For example, maybe a prescribing doctor wrote you a prescription for some painkillers quickly and without asking many questions.
2.2. Lack of intent
When it comes to doctors committing prescription fraud, they can always use the defense that they lacked criminal intent. They can show this by asserting that they did not knowingly write a non-legitimate prescription. Maybe, for example, a physician wrote an inaccurate prescription out of carelessness instead of doing so purposefully.
People are often charged with prescription fraud after an undercover sting by law enforcement officers. In these situations, an officer may try and entrap, or lure a suspect into committing a crime. If so, the suspect can raise an entrapment defense. This is provided that he/she only committed a crime because of the luring or overbearing conduct by the officer.
3. What are the penalties?
Violations of both HS 11173 and HS 11153 are wobbler offenses. A prosecutor can charge a wobbler as either a misdemeanor or a felony depending on:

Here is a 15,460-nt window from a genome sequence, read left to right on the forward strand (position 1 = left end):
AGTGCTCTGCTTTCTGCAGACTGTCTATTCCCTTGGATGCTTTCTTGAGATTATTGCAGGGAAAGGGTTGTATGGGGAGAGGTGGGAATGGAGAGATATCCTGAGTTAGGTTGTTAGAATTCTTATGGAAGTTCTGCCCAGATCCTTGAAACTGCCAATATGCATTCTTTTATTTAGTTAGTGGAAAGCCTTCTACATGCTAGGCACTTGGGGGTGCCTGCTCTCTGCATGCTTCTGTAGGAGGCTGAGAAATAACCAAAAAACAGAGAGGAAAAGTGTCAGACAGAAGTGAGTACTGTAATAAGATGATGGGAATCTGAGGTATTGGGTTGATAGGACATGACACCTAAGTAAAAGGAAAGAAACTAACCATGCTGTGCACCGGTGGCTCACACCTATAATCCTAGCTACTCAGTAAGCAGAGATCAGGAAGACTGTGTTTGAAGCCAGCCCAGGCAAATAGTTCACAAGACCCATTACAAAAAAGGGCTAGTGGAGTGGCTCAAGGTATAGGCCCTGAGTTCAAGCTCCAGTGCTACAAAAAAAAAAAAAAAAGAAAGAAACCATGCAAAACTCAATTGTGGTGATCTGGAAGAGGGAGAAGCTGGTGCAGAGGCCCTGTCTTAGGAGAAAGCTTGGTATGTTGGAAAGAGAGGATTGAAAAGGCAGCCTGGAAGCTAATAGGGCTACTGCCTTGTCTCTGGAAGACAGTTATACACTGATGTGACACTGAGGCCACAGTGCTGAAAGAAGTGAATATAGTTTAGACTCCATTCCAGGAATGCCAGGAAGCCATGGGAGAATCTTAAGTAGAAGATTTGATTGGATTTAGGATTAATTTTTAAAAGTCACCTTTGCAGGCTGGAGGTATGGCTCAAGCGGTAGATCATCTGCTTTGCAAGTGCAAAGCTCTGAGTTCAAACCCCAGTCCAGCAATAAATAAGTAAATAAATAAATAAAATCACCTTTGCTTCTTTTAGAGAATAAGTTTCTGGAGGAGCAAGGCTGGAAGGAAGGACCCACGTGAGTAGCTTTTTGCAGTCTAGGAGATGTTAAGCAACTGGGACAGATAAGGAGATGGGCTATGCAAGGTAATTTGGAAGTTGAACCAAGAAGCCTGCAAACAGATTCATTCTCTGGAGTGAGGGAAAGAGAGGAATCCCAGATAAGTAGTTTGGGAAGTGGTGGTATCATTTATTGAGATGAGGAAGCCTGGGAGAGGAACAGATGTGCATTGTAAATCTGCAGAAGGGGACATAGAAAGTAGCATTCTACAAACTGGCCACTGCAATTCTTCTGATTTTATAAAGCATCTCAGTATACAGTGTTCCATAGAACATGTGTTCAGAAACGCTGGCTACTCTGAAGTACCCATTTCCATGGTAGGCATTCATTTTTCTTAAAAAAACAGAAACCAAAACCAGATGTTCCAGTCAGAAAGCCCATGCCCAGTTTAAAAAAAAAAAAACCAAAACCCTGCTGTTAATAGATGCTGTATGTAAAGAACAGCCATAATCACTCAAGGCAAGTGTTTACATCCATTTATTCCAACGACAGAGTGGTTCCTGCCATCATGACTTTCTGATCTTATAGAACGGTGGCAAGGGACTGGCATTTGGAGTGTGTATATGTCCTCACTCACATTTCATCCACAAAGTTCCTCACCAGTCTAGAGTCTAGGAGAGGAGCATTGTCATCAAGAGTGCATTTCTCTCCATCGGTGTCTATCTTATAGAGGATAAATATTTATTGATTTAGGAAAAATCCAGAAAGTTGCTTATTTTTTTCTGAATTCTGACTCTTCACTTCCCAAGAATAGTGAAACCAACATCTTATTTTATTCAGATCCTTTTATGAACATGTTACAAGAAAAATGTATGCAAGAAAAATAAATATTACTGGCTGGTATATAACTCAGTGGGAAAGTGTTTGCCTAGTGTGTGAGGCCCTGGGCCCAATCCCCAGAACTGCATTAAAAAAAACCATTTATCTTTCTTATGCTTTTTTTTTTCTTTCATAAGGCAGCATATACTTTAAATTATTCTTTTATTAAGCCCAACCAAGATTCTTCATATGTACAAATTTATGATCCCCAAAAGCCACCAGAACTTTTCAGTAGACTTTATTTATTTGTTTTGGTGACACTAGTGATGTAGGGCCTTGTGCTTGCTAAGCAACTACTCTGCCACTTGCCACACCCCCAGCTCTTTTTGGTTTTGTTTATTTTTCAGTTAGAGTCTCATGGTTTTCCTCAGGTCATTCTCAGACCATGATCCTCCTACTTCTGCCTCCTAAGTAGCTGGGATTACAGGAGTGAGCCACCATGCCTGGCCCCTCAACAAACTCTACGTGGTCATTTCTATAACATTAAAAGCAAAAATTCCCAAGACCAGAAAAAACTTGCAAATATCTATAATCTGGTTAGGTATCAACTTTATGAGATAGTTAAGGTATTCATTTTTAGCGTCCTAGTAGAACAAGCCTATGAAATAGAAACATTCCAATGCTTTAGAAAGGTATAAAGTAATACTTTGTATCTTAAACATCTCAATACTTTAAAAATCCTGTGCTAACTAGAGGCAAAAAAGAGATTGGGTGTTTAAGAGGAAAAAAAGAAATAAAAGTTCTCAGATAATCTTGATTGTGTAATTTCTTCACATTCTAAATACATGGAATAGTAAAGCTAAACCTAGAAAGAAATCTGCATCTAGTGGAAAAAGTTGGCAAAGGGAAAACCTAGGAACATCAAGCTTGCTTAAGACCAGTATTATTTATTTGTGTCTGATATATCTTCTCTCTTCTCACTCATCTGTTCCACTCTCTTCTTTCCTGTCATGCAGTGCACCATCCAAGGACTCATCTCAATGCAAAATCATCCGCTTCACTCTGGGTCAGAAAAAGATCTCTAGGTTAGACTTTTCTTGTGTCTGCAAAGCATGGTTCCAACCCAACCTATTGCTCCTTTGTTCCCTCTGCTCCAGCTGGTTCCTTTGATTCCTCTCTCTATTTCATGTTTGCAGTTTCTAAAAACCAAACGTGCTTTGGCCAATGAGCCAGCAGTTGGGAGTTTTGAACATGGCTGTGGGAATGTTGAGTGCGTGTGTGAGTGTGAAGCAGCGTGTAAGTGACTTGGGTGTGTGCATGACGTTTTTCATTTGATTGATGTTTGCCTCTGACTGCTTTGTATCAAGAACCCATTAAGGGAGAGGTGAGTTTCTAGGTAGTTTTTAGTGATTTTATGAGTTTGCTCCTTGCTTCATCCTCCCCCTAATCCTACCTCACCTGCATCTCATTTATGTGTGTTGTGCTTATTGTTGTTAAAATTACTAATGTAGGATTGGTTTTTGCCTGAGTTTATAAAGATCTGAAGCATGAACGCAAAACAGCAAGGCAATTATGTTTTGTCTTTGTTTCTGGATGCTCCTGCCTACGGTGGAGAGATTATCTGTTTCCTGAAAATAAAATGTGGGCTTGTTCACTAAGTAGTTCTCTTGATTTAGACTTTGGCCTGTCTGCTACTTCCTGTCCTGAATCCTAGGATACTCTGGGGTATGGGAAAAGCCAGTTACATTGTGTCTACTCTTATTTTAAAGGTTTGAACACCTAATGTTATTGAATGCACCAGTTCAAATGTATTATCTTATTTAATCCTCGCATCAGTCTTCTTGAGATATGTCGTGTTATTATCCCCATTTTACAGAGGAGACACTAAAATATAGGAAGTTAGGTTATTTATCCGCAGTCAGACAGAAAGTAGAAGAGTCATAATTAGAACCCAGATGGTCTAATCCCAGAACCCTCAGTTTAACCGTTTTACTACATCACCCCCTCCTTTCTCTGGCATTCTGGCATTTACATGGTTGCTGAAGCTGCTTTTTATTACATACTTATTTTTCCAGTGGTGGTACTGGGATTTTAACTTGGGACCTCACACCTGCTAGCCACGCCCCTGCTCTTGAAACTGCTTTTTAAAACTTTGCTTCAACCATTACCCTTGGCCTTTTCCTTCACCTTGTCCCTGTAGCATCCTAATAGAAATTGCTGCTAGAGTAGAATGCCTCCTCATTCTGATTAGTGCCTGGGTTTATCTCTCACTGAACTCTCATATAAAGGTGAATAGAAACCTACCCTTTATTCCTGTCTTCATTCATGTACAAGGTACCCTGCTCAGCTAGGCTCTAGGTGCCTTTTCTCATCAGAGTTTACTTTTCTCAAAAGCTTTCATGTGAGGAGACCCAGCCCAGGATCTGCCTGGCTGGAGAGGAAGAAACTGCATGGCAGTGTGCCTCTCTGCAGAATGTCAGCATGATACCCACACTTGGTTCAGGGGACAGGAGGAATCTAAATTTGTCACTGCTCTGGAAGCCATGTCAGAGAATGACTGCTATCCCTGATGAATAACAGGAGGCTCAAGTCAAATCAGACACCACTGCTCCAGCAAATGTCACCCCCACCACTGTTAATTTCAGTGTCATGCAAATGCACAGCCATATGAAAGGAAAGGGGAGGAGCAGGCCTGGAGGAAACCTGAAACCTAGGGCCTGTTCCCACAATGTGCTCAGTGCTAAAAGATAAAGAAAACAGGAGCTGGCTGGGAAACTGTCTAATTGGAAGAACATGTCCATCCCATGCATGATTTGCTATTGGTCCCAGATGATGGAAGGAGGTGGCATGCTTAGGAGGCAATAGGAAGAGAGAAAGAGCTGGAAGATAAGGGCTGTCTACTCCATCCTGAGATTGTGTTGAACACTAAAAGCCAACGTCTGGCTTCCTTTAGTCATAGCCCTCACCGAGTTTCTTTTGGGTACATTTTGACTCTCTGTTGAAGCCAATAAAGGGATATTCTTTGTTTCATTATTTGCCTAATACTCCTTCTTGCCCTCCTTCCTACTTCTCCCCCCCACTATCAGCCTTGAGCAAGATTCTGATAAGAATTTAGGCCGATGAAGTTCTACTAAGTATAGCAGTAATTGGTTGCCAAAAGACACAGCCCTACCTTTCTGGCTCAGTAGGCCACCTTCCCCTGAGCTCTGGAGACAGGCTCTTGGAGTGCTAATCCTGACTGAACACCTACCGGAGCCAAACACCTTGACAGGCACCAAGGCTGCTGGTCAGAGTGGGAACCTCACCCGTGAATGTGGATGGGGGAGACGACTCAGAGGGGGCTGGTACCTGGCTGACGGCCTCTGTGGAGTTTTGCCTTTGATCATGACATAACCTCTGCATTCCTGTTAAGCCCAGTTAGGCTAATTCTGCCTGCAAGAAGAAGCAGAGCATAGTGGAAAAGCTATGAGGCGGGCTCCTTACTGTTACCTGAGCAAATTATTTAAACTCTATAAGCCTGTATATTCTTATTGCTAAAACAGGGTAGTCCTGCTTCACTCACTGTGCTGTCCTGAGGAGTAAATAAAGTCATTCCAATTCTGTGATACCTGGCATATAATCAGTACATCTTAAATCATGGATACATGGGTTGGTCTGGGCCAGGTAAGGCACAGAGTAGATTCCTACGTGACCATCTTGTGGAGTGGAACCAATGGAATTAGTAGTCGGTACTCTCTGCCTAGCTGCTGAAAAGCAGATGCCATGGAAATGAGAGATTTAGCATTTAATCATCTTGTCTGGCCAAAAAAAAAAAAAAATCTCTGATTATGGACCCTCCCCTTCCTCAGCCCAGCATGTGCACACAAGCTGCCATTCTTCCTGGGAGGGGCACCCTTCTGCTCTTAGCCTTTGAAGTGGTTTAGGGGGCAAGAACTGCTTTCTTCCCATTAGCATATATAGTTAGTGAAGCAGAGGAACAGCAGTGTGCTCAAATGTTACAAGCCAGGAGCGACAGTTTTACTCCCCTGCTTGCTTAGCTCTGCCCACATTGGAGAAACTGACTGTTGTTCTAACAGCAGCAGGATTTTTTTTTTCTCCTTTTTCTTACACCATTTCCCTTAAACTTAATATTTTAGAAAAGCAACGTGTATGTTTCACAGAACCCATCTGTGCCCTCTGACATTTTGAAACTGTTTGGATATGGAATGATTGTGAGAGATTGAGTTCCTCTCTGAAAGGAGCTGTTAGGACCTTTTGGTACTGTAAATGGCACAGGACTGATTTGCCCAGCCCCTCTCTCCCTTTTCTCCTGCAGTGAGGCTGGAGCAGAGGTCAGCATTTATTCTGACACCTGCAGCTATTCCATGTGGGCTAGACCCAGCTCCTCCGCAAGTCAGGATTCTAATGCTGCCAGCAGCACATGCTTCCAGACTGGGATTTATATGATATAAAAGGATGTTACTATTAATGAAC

- the facts of the case, and
- your criminal record.
Misdemeanor prescription fraud is punishable by:
- misdemeanor (summary) probation,
- up to one year in county jail, and/or
- a maximum fine of $1,000.6
Felony prescription fraud is punishable by:
- felony (formal) probation,
- up to three years in jail, and/or
- a maximum fine of $20,000).7
Note that California’s prescription drug fraud laws are not covered by the state’s drug diversion program or California Proposition 36. This means that these programs, which provide for court-supervised drug treatment for drug abusers, are not available to people convicted under either HS 11173 or HS 11153.8
4. Are there related offenses?
There are three crimes related to prescription fraud. These are:
- forging or altering a prescription – HS 11368,
- possession of a controlled substance – HS 11350, and
- counterfeiting a prescription pad – HS 11162.5.
4.1. Forging or altering a prescription – HS 11368